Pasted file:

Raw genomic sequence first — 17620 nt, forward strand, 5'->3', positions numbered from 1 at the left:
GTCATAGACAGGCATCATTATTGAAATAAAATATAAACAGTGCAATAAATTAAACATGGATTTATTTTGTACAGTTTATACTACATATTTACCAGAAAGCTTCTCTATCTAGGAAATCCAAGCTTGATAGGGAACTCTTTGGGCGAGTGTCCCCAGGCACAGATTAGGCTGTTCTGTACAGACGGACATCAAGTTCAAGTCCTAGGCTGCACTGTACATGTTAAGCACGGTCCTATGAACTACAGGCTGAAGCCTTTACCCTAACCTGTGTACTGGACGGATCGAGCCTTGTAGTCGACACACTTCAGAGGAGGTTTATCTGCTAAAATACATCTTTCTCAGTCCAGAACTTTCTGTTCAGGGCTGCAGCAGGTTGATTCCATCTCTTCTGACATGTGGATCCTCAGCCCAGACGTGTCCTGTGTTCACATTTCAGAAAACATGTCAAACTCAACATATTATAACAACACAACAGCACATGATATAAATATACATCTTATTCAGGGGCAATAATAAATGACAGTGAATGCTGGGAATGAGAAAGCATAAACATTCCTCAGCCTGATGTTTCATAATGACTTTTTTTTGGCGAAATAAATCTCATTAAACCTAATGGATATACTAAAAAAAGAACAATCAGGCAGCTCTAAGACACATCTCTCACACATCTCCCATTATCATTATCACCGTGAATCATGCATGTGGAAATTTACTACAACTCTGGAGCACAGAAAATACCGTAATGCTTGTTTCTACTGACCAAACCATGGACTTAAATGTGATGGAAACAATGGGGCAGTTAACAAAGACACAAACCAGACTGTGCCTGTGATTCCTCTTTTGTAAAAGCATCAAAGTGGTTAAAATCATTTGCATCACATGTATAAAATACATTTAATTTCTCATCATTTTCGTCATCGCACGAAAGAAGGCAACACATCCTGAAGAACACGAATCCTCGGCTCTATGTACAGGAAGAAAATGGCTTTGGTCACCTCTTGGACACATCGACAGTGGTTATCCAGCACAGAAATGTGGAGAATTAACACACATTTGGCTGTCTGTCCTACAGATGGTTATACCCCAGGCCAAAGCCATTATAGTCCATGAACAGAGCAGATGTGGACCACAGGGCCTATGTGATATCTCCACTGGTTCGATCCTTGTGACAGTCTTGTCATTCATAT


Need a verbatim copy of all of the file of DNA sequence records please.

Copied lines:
Raw genomic sequence first — 17620 nt, forward strand, 5'->3', positions numbered from 1 at the left:
GTCATAGACAGGCATCATTATTGAAATAAAATATAAACAGTGCAATAAATTAAACATGGATTTATTTTGTACAGTTTATACTACATATTTACCAGAAAGCTTCTCTATCTAGGAAATCCAAGCTTGATAGGGAACTCTTTGGGCGAGTGTCCCCAGGCACAGATTAGGCTGTTCTGTACAGACGGACATCAAGTTCAAGTCCTAGGCTGCACTGTACATGTTAAGCACGGTCCTATGAACTACAGGCTGAAGCCTTTACCCTAACCTGTGTACTGGACGGATCGAGCCTTGTAGTCGACACACTTCAGAGGAGGTTTATCTGCTAAAATACATCTTTCTCAGTCCAGAACTTTCTGTTCAGGGCTGCAGCAGGTTGATTCCATCTCTTCTGACATGTGGATCCTCAGCCCAGACGTGTCCTGTGTTCACATTTCAGAAAACATGTCAAACTCAACATATTATAACAACACAACAGCACATGATATAAATATACATCTTATTCAGGGGCAATAATAAATGACAGTGAATGCTGGGAATGAGAAAGCATAAACATTCCTCAGCCTGATGTTTCATAATGACTTTTTTTTGGCGAAATAAATCTCATTAAACCTAATGGATATACTAAAAAAAGAACAATCAGGCAGCTCTAAGACACATCTCTCACACATCTCCCATTATCATTATCACCGTGAATCATGCATGTGGAAATTTACTACAACTCTGGAGCACAGAAAATACCGTAATGCTTGTTTCTACTGACCAAACCATGGACTTAAATGTGATGGAAACAATGGGGCAGTTAACAAAGACACAAACCAGACTGTGCCTGTGATTCCTCTTTTGTAAAAGCATCAAAGTGGTTAAAATCATTTGCATCACATGTATAAAATACATTTAATTTCTCATCATTTTCGTCATCGCACGAAAGAAGGCAACACATCCTGAAGAACACGAATCCTCGGCTCTATGTACAGGAAGAAAATGGCTTTGGTCACCTCTTGGACACATCGACAGTGGTTATCCAGCACAGAAATGTGGAGAATTAACACACATTTGGCTGTCTGTCCTACAGATGGTTATACCCCAGGCCAAAGCCATTATAGTCCATGAACAGAGCAGATGTGGACCACAGGGCCTATGTGATATCTCCACTGGTTCGATCCTTGTGACAGTCTTGTCATTCATAT